Get started or do a lot of research with this excerpt from Christine Hollen’s latest post.
What I Learned About Online Learning
By Christine Hollen
Learning to speak Mandarin Chinese from a digital reference source like the online China Textbook Pro System for English is a great way to add language and culture exposure for a second language (or any other) learner, especially if you’re taking the online UC Topics* course. My English is learning the dialect of dialects, so in order to do well and be accurate with text in this program, I had to learn how to edit phrases. I spent countless hours of my day with a Macbook & text analysis app as I tried to make my own sentences by simply selecting a whole sentence and choosing a word(s) to make it sound different in order to match the Chinese word. It worked fairly well, but I often felt like a bit of a jerk.
Now, when I am online I find myself applying this feedback to my entire composition style, and getting a more accurate translation of what the Chinese do. I find that the English seems sloppy because I’m trying to be precise and foreign in my grammar as I’m learning. It’s all about the unique English vocabulary!
When considering online courses, I think it’s important to really understand how such programs work. As I was learning the language, I decided that I liked the Chinese system because it gave me clearer information and was more accurate. I decided that it wouldn’t give me enough time to spend with the professors to learn about writing habits. I had about 10 months of it, and I wasn’t able to take the practice classes over the summer. I loved the professional development of all the topics included, but wasn’t able to get much out of the other half of my time. As a result of the time that I spent, I’m now learning to speak more like a Chinese person. It’s a huge skill, and was something that I now consider beyond my Chinese learning ability. I realized that it took a much larger amount of effort on my part than I knew at the time.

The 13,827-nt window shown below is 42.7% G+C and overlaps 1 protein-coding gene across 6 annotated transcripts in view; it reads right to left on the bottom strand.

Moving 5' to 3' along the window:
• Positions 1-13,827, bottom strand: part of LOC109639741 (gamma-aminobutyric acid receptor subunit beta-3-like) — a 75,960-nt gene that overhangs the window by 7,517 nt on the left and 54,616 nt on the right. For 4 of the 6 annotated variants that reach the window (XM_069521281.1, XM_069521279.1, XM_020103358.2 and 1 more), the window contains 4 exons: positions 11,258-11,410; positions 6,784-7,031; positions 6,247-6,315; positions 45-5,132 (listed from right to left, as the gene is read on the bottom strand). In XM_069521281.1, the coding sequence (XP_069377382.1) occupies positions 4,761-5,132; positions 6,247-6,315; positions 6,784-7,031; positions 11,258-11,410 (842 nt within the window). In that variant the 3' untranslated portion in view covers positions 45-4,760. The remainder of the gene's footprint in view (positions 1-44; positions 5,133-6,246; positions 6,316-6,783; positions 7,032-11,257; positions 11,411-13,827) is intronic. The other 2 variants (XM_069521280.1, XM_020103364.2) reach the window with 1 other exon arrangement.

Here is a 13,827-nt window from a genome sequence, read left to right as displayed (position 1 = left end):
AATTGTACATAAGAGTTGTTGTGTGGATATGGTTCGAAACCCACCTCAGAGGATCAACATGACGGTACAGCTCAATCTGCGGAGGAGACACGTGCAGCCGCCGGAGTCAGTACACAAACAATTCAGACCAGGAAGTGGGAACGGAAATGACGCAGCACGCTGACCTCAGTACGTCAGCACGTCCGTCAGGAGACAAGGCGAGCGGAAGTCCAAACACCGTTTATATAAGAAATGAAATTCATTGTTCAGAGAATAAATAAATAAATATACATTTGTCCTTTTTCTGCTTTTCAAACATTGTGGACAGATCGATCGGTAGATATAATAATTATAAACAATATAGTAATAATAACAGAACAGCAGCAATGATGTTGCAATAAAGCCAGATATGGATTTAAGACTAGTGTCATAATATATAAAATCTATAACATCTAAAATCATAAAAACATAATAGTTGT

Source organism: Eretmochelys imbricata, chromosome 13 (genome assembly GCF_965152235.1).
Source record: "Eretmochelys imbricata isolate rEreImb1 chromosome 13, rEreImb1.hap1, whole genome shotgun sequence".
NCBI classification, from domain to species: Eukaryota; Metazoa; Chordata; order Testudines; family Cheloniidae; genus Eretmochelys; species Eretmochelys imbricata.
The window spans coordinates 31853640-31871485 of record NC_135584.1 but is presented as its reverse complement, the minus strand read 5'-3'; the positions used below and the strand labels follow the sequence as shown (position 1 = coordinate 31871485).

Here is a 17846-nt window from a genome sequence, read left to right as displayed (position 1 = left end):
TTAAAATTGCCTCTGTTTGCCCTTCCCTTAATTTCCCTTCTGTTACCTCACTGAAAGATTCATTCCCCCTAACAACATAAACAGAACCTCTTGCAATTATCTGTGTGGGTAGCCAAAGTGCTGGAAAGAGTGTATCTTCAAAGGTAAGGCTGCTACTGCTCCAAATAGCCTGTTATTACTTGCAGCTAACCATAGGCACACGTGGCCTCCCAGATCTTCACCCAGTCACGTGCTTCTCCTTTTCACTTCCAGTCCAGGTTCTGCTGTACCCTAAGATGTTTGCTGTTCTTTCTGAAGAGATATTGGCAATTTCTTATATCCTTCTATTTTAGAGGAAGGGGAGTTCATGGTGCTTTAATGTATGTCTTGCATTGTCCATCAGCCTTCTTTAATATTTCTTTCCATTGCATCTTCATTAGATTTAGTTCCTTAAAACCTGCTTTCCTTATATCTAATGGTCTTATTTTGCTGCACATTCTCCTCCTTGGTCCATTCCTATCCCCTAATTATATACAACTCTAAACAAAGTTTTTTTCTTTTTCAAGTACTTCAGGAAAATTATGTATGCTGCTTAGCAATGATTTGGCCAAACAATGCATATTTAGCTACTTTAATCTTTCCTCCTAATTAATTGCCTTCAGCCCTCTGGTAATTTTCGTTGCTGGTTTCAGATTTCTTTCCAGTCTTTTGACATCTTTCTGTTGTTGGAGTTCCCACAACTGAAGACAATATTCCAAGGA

Another word is feedback. English is inherently written, whereas Chinese is spoken, and you learn a lot more from getting more of a glimpse of the system of text than in just a series of vocab lessons. I learned English because it’s the norm in my family. This means that learning Russian, for example, is like going against my culture. I like talking and knowing language, and the bits of information and pronunciation I did get from the college opportunities that I was given to understand other languages didn’t compare. On the other hand, I found that I actually learned more from studying Mandarin in this particular program than from studying Russian.
And finally, when it comes to online learning, if you have severe health issues, it’s important to monitor what your body can and cannot handle. Do not rush into learning a language you are afraid of. No matter what language you want to learn, always know how much you can handle on a daily basis. Otherwise you will make yourself sick! Do not jump at the first course or app that comes along. Do your research, and choose the course that suits your health. Also remember that not all language learning is the same. For instance, in some online programs a dual language mode is offered which involves your students being able to take the language program alongside your language. This way, you’re getting four years of learning for two. When I was learning Mandarin, you’d be preparing for three semesters of study, and then finishing the rest of your year in the field with hands-on learning. When I was taking Russian classes, the program that I was studying was very similar to a professional development seminar, so you’d be going with your instructor for the next two years.
As a teenager, I never thought I’d end up in the world of English, and everything about this world has changed. I became obsessed with all the history that I could learn about English in one sitting. I wanted to read the entire English language directory of books and learn every word that could be used in English. I chose to take a course on dialect because I liked the elegance of the phrase in Chinese and the better way to use a single word. It turned out that I had to learn to edit words. I just started adding the terminology to my English composition style with students, and the more that I learned, the more natural it felt. Ultimately, I realized that language learning isn’t about writing. It’s about recognizing the language in general, and how you can use it in ways that are universal, and helps you not only memorize a new language, but recognize it in a different context and in different people. In fact, when I first started learning Chinese, I wrote very crisp sentences with impressive